What are the most important things we can give our children?
We have but a few, short years to shape and refine them, to help our children become the people they were meant to be. And then, we send them out into the world to find their way. It’s a tough job, isn’t it? To love and care so deeply about someone, about the outcome of this process of growing up, and yet be forced to let go of how it all turns out?
That’s why they say that when you become a mother you’ll never sleep well again. Your baby grows and learns to sleep through the night. But as a parent, you never stop thinking and worrying and agonizing. You might sleep, but sleep is never as peaceful as when you only had yourself to worry about.
I spend a lot of time studying parenting. It’s my job to talk about how to raise healthy kids. I read the latest studies and interpret the most cutting edge scientific data. And yet, I can never shake the feeling that the science can’t explain it all. Yes, it is important to know that your baby should always sleep on his back. It’s important to understand how to manage asthma and eczema. It’s important to know how to properly install your car seats.
Although those things can help keep your child physically healthy, they leave a big, gaping hole. I’m still left wondering how to guide my children through the uncertainties in life, how to help them become adults who are loving, responsible, fulfilled and kind. I want to be sure that as they go out into the world, they are armed with wisdom, emotional maturity, the ability to live and love well.
Let’s be honest, though. There are hundreds of books that attempt to address those issues. There are parenting experts who will tell you step-by-step instructions for every issue under the sun. I’ve read a lot of those books, and yet something is still missing.
You can’t give your children something that you don’t have.
I’m not talking about money or opportunities or even educational advances. I’m talking about those intangibles that we all want our children to possess, yet find so difficult to grasp: happiness, fulfillment, love, emotional and spiritual maturity, peace with themselves and others.
Those are some of the most important things we can give our kids, aren’t they? And yet, the truth is, we will never be able to give something to them that we haven’t found ourselves.
Recently, I had a disagreement with a close friend. She was offended by something I’d said, and she wanted to talk to me about it. When I knew that she was upset, I’ll be honest, all I wanted to do was run away. I didn’t want to face the pain of hearing what I’d done wrong. I didn’t think I could bear the embarrassment, the shame. I was willing to sacrifice a dear friendship in order to avoid it.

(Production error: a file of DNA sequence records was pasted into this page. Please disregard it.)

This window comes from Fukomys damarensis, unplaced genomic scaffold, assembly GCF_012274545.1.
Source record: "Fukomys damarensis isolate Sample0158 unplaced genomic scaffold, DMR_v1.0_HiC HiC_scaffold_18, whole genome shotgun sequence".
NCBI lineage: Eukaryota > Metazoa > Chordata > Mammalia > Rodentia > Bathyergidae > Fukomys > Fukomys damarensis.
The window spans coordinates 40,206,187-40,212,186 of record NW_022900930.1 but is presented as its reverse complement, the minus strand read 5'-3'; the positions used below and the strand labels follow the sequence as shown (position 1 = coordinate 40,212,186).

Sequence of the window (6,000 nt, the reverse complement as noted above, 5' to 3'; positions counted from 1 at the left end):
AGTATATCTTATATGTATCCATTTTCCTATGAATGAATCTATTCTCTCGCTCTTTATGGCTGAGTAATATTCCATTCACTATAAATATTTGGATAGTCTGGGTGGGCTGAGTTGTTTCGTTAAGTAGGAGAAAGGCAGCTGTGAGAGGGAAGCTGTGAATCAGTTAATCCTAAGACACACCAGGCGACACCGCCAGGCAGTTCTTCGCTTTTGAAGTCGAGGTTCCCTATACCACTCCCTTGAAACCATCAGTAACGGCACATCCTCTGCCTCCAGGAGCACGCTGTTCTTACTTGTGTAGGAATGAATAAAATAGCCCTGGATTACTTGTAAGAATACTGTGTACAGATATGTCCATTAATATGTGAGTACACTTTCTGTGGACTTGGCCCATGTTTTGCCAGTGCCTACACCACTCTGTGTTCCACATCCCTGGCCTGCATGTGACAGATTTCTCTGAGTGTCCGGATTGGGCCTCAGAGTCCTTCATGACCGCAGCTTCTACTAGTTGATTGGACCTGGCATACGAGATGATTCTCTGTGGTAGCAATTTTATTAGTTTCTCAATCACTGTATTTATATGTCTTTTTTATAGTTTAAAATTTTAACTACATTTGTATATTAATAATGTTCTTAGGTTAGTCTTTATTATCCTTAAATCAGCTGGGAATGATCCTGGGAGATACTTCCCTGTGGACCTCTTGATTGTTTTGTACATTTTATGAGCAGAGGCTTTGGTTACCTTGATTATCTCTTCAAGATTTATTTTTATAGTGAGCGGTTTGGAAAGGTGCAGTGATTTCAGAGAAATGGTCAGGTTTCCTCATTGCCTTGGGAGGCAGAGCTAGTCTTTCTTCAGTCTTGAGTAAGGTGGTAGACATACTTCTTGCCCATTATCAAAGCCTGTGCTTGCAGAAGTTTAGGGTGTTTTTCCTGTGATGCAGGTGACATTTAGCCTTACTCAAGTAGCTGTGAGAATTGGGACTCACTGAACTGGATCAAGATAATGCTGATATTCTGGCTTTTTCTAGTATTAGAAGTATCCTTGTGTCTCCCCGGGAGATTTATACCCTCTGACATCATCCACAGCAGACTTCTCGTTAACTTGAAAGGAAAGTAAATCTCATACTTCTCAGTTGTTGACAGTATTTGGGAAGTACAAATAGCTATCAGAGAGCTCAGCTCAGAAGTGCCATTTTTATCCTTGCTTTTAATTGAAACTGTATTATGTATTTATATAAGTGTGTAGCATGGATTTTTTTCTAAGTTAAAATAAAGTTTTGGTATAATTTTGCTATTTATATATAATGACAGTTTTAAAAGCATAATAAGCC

In the end, though, I didn’t run away from the difficult conversation. We spoke honestly about our feelings and our hurts, but with deep love for one another. We were able to take a situation that had the potential to end our friendship and turn it into something beautiful.
Through this ordeal, I understood her better; I understood my own reactions and motivations better. But most importantly, I learned how to work through conflict, to face a difficult situation, to love someone well even if I didn’t agree with them. It felt like a huge personal victory for me. And then, I realized that it was also a huge victory for my children, even if they may not reap those rewards until later in life.
When Avery reaches high school and experiences conflict with her friends, how will I be able to help her work through those conflicts well if I’ve never done it myself? How will I teach her to face the tough conversations, to speak honestly but with love? How will I convince her that true friendships are worth fighting for if I’ve never been brave enough to do so myself?
I can’t give her what I don’t have. I can’t teach what I don’t understand.
This realization has prompted me to do one thing- to keep trying. Keep trying to work through my own issues to become a healthier, more fulfilled person. Keep trying to learn how to love those around me better. To keep trying to develop myself in the ways that I hope my children will develop as adults.
After all, I can only take them as far as I’ve been, so I’ve got to keep going.